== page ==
Newscasts

PNS Daily Newscast - September 21, 2018 


We’re covering stories from around the nation including a victory for safety for nuclear site workers; President Trump chastises Republicans for not securing border wall funding; and a predicted spike in population fuels concerns about the need for care.

Daily Newscasts

Environmentalist: Clean Power Plan Will Mean a Healthier Wisconsin

The EPA's new Clean Power Plan will result in a huge reduction in carbon emissions from power plants and, according to the group Clean Wisconsin. Credit: Clean Wisconsin.
The EPA's new Clean Power Plan will result in a huge reduction in carbon emissions from power plants and, according to the group Clean Wisconsin. Credit: Clean Wisconsin.
August 5, 2015

MADISON, Wis. - The just-finalized Clean Power Plan from the Environmental Protection Agency places the first-ever limits on dangerous carbon pollution emissions from existing power plants, which the agency says will curb climate-change pollution and protect public health.

Keith Reopelle, senior policy director of the state's largest environmental group, Clean Wisconsin, said EPA estimates show the new limits will result in a healthier Wisconsin.

"For every dollar that will be spent in developing clean-energy resources under the Clean Power Plan," he said, "we will save $7 in health benefits, or we'll see $7 worth of benefits in better health among our citizens."

The EPA's proposed goal of carbon-emission reductions of 41 percent by 2030 for Wisconsin is very reasonable, said Reopelle, who maintained that Wisconsin is well-positioned to not only meet but to exceed the goal.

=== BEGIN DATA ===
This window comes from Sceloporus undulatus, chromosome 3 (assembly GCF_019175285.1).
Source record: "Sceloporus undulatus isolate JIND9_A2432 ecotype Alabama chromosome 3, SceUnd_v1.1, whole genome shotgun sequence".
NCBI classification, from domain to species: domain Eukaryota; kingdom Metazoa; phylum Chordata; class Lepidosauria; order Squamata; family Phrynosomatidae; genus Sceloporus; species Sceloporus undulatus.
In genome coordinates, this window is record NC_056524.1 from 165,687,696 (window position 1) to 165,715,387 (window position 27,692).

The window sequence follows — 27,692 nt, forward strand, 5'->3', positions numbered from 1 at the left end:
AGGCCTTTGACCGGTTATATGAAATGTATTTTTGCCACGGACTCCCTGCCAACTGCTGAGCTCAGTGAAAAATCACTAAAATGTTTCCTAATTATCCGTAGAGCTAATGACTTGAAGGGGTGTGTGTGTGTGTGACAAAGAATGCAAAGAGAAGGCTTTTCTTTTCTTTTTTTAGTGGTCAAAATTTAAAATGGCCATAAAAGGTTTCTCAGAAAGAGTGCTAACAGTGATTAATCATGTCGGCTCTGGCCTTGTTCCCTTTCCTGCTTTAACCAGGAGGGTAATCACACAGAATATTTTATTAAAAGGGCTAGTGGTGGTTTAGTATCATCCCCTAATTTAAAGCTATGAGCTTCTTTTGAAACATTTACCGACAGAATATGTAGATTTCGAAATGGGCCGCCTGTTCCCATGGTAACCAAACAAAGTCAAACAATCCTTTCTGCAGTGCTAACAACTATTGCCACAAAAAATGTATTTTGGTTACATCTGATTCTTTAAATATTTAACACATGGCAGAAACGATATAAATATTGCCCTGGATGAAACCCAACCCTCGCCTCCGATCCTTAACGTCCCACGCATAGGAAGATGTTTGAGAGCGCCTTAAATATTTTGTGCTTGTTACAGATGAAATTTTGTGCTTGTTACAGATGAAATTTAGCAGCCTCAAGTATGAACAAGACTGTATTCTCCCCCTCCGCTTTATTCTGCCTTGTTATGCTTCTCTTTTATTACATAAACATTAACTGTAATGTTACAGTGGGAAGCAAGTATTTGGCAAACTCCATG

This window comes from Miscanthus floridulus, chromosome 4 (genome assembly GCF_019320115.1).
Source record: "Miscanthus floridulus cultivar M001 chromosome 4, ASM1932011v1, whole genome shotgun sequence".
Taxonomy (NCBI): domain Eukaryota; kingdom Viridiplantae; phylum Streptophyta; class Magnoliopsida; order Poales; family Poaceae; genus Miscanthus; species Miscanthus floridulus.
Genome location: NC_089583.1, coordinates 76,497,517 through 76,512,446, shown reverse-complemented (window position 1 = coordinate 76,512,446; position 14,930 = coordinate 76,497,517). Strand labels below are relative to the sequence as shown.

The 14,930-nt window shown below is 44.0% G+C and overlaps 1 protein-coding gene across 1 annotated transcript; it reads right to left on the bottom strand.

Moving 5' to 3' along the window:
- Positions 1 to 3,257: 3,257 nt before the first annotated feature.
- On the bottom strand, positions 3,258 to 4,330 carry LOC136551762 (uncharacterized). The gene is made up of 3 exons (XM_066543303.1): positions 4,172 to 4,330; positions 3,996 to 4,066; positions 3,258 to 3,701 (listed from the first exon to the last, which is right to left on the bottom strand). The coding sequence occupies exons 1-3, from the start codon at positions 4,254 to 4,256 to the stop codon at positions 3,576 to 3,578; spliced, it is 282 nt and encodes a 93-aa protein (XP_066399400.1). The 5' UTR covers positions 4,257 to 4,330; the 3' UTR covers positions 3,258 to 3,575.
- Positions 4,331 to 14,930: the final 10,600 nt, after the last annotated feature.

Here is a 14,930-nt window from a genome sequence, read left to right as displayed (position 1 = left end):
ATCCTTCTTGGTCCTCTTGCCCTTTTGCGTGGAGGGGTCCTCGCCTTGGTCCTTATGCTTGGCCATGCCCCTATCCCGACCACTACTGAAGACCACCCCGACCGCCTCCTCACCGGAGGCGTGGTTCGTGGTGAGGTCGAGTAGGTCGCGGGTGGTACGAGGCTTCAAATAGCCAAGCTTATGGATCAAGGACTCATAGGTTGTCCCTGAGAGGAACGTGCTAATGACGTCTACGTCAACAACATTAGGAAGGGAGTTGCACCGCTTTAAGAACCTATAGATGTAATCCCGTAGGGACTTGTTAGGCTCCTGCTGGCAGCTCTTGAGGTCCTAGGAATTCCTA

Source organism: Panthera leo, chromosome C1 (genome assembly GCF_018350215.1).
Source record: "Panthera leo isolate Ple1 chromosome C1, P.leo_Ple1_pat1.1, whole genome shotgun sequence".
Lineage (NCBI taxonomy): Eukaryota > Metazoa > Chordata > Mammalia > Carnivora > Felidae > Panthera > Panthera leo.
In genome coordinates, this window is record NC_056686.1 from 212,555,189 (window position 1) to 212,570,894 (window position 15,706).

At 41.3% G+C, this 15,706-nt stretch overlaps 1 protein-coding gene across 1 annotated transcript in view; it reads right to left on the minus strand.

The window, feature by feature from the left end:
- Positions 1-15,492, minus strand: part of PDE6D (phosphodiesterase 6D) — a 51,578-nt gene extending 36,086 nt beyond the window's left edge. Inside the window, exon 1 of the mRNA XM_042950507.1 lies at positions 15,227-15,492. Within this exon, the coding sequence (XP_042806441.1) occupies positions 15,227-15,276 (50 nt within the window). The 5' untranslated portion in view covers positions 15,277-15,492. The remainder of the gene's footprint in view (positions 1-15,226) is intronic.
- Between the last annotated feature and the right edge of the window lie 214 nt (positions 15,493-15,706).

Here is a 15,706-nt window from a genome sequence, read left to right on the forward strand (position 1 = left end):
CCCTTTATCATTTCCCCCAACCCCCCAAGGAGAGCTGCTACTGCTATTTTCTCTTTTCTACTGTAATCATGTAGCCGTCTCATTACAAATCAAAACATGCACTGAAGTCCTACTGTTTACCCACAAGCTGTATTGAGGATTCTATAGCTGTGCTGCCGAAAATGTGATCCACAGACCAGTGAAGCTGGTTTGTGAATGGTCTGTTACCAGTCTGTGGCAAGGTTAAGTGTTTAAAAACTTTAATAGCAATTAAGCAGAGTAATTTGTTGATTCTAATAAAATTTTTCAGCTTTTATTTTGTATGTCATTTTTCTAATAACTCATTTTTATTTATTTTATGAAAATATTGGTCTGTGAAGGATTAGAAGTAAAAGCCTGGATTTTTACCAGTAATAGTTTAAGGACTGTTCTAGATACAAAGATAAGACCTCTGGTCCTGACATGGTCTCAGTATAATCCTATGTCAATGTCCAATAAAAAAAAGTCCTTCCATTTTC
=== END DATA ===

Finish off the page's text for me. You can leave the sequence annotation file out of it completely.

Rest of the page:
The Clean Power Plan pushes the starting date for other areas of change from 2020 to 2022, which Reopelle said will provide the state agencies and utilities greater flexibility in meeting the requirements.

"The state needs to pull together an implementation plan that will get us to reach those targets of carbon reductions and do it at the lowest cost possible," he said, "and we look forward to working with the state agencies and utilities to do that."

While critics of the plan say it's too drastic, too expensive to implement and will result in higher utility costs, Reopelle said exactly the opposite is true.

"The Clean Power Plan will provide a path to a reliable, safe and clean renewable-energy future," he said, "with lower energy bills, more jobs and, most importantly, a path that will provide our children with a healthier community to live in."

Tim Morrissey, Public News Service - WI